“I know what I’d do if I were those Iroquois,” said Forges, shifting position so he could look through the a slit between the tied poles of the palisade. “I’d get in my canoes. Go down-river. I’d know we French would have to make new canoes so I’d just wait at the bottom of the Chute a Blondeau and ‘Boom!’ Shoot us coming over a rapid. This way nobody gets anything.”
“Unless they’re getting help.”
“Even then. We’re going to take an awful pile of them with us,” said Forges.
“Never mind. ‘We’ll beat these bastards,” said Hebert. “There are bastards all over; some are French, like the ones back home who won’t help us; some are Iroquois, who want to kill us. To hell with them all.”
There was the continuing problem with ammunition. The Hurons considered it a matter of pride to answer every shot with one of their own. It helped nothing since no one on either side hit anybody. Iroquois’ fire simply got embedded in the earth and stone protecting the French, and the enemy’s temporary palisade was just as effective at that range. The French tried telling their allies that if they replied every time a musket was fired they would soon be out of shot, but it wasn’t until the Hurons and A1gonquins had nearly exhausted their ammunition that the French could do anything about the situation. They were happy to share their powder and shot on condition that the Indians fired only when ordered to do. Reluctantly, the Indians accepted the condition but there were many times when they replied to a shot and then thought about their promise. At least Dollard thought, they were saving some ammunition.
A day later.
The major problem remained the scarcity of water. The previous day’s rain store was gone. Digging had finally met with some success: a small trickle of muddy water came into the fort, but it was difficult to put it in the small kettles. The food, the crushed corn for sagamite was practically useless without water to wash it down, although the Indians could tolerate it after years of practice.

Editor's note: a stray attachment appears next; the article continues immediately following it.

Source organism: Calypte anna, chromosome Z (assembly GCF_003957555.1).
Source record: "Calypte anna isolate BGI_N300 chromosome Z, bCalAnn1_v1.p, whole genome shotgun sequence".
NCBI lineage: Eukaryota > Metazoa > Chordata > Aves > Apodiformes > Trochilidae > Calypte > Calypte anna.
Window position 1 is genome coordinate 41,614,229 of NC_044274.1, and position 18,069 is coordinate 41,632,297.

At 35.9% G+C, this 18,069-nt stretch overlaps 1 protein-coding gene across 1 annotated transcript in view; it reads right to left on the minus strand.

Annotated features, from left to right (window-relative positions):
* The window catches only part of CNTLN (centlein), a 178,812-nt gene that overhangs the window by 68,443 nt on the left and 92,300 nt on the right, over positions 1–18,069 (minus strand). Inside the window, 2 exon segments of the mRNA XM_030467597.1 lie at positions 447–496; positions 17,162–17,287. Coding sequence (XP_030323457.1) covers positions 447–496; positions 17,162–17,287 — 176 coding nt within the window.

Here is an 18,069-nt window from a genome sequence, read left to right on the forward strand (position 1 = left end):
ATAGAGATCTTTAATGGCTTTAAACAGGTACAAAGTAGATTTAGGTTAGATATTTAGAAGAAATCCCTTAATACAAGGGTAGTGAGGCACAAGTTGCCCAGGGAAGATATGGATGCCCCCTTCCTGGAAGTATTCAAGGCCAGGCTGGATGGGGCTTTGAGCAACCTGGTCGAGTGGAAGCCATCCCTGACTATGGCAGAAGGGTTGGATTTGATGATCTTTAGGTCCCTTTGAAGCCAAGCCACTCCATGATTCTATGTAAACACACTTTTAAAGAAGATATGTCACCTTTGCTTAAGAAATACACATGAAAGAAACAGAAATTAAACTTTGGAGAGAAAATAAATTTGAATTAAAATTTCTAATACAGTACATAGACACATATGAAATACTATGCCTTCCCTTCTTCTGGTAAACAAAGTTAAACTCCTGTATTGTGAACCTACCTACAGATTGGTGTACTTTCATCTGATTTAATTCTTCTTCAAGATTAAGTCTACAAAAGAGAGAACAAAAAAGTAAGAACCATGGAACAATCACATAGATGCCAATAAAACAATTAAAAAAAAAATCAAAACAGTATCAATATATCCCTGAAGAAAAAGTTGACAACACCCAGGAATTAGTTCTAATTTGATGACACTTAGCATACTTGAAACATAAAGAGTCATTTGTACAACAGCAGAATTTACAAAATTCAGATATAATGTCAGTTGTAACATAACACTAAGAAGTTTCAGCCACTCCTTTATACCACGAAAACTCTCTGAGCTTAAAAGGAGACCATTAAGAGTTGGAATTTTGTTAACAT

They did the best they could with the muddy ooze. Finally, they could stand it no longer, and Louis Martin and Pilote, being the youngest, were delegated again to run the two hundred feet to the river to get water. Those in the barricade fired furious cover but still bullets sprayed around the runners, and iron-tipped arrows flew around their heads.
“Louis Martin wanted to be a soldier,” said Dollard to Robert Jurie. “Well, he is one now.”
Martin was dodging musket balls and arrows and still trying to maintain his balance. When he reached the barricade, a space three poles wide opened for him and snapped shut as soon as he squeezed through. The poles were lashed together, and two men moved them in and out of place like stagehands.
“I made it,” he gasped.
“And the water?” said Dollard without emotion.
Louis looked down at the kettle. It was nearly empty. Jostling against his leg as he ran, it had sloshed the water out. He paled. His eyes went from the kettle to Dollard.
“Again,” said Martin. It was a statement.
“Get your breath.”
The second time Louis Martin did not spill much.
From then on at different times of the day he and Pilote would rush out under a heavy cover fire to get water. There were anxious moments. Once, Martin fell and spilled the water. Resolutely he regained his feet and his kettle, returned to the river, filled it, and raced for the barricade. An arrow glanced off the knife handle on his belt when he bent to the river. All he heard was the knock of the arrowhead against the bone handle. Rising quickly, he turned his head away from the Iroquois fire and ran to the barricade as fast as he could. Inside he breathlessly fell on his hands and knees.
“They’re coming closer.”
“I know,” said Robert Jurie. “I’m trying to think of another way to get water, but so far…”
“I get tired, too,” said Martin. “I can run faster than that normally, but I couldn’t make my legs go faster on that last run.”
“It’s all right, Louis. You’re losing strength, and we all are because of the lack of food and water and sleep. Rest for a while. I’ll send Pilote on the next run,” said Robert Jurie.
“No, I’m all right. I’m just telling you they’re getting closer, that’s all.”
A musket cracked. On the wall, a Huron replied with a shot of his own. Robin, who was next to the Indian, turned on him and knocked the musket from the startled Indian’s hands.
“God damn it,” said Robin, and in Huron continued, “You’re wasting shot. Stop firing every time they fire. That’s what the Iroquois want you to do, so you’ll waste your ammunition!”
‘The Huron looked at Robin grimly and then picked up his musket as Robin turned away. “Stupid bastard,” said Robin.
As Annahotaha watched the incident, an expression of exasperation with his braves mixed with exhaustion darkened his face.